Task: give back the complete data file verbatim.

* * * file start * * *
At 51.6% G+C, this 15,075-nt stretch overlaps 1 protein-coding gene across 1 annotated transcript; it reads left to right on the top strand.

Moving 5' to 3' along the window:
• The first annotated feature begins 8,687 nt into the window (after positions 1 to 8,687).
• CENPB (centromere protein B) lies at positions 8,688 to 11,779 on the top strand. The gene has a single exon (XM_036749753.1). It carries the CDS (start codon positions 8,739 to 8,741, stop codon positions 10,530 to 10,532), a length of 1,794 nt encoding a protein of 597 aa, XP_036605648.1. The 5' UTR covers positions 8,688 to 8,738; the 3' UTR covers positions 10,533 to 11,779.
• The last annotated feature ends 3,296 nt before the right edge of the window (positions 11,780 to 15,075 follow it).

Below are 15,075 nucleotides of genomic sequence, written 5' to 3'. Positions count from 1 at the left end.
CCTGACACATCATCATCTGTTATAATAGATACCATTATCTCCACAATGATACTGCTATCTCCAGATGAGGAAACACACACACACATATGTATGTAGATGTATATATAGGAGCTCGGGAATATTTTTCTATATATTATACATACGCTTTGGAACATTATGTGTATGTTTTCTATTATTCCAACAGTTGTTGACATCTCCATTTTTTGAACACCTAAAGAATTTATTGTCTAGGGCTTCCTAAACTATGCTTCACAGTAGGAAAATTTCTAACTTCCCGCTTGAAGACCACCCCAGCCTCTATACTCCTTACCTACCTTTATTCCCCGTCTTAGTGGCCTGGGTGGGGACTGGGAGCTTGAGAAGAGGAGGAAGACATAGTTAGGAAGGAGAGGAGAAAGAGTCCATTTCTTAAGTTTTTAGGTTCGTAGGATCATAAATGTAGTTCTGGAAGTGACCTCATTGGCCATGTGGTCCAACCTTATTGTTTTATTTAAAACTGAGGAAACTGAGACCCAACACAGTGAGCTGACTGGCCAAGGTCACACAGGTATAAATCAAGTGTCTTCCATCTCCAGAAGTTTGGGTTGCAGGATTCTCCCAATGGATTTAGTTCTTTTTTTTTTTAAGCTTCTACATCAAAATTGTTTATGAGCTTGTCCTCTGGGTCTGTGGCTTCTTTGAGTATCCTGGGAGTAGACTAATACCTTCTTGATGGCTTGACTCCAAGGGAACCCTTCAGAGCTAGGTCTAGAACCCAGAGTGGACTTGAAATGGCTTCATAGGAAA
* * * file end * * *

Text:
At 51.6% G+C, this 15,075-nt stretch overlaps 1 protein-coding gene across 1 annotated transcript; it reads left to right on the top strand.

Moving 5' to 3' along the window:
• The first annotated feature begins 8,687 nt into the window (after positions 1 to 8,687).
• CENPB (centromere protein B) lies at positions 8,688 to 11,779 on the top strand. The gene has a single exon (XM_036749753.1). It carries the CDS (start codon positions 8,739 to 8,741, stop codon positions 10,530 to 10,532), a length of 1,794 nt encoding a protein of 597 aa, XP_036605648.1. The 5' UTR covers positions 8,688 to 8,738; the 3' UTR covers positions 10,533 to 11,779.
• The last annotated feature ends 3,296 nt before the right edge of the window (positions 11,780 to 15,075 follow it).

Below are 15,075 nucleotides of genomic sequence, written 5' to 3'. Positions count from 1 at the left end.
CCTGACACATCATCATCTGTTATAATAGATACCATTATCTCCACAATGATACTGCTATCTCCAGATGAGGAAACACACACACACATATGTATGTAGATGTATATATAGGAGCTCGGGAATATTTTTCTATATATTATACATACGCTTTGGAACATTATGTGTATGTTTTCTATTATTCCAACAGTTGTTGACATCTCCATTTTTTGAACACCTAAAGAATTTATTGTCTAGGGCTTCCTAAACTATGCTTCACAGTAGGAAAATTTCTAACTTCCCGCTTGAAGACCACCCCAGCCTCTATACTCCTTACCTACCTTTATTCCCCGTCTTAGTGGCCTGGGTGGGGACTGGGAGCTTGAGAAGAGGAGGAAGACATAGTTAGGAAGGAGAGGAGAAAGAGTCCATTTCTTAAGTTTTTAGGTTCGTAGGATCATAAATGTAGTTCTGGAAGTGACCTCATTGGCCATGTGGTCCAACCTTATTGTTTTATTTAAAACTGAGGAAACTGAGACCCAACACAGTGAGCTGACTGGCCAAGGTCACACAGGTATAAATCAAGTGTCTTCCATCTCCAGAAGTTTGGGTTGCAGGATTCTCCCAATGGATTTAGTTCTTTTTTTTTTTAAGCTTCTACATCAAAATTGTTTATGAGCTTGTCCTCTGGGTCTGTGGCTTCTTTGAGTATCCTGGGAGTAGACTAATACCTTCTTGATGGCTTGACTCCAAGGGAACCCTTCAGAGCTAGGTCTAGAACCCAGAGTGGACTTGAAATGGCTTCATAGGAAA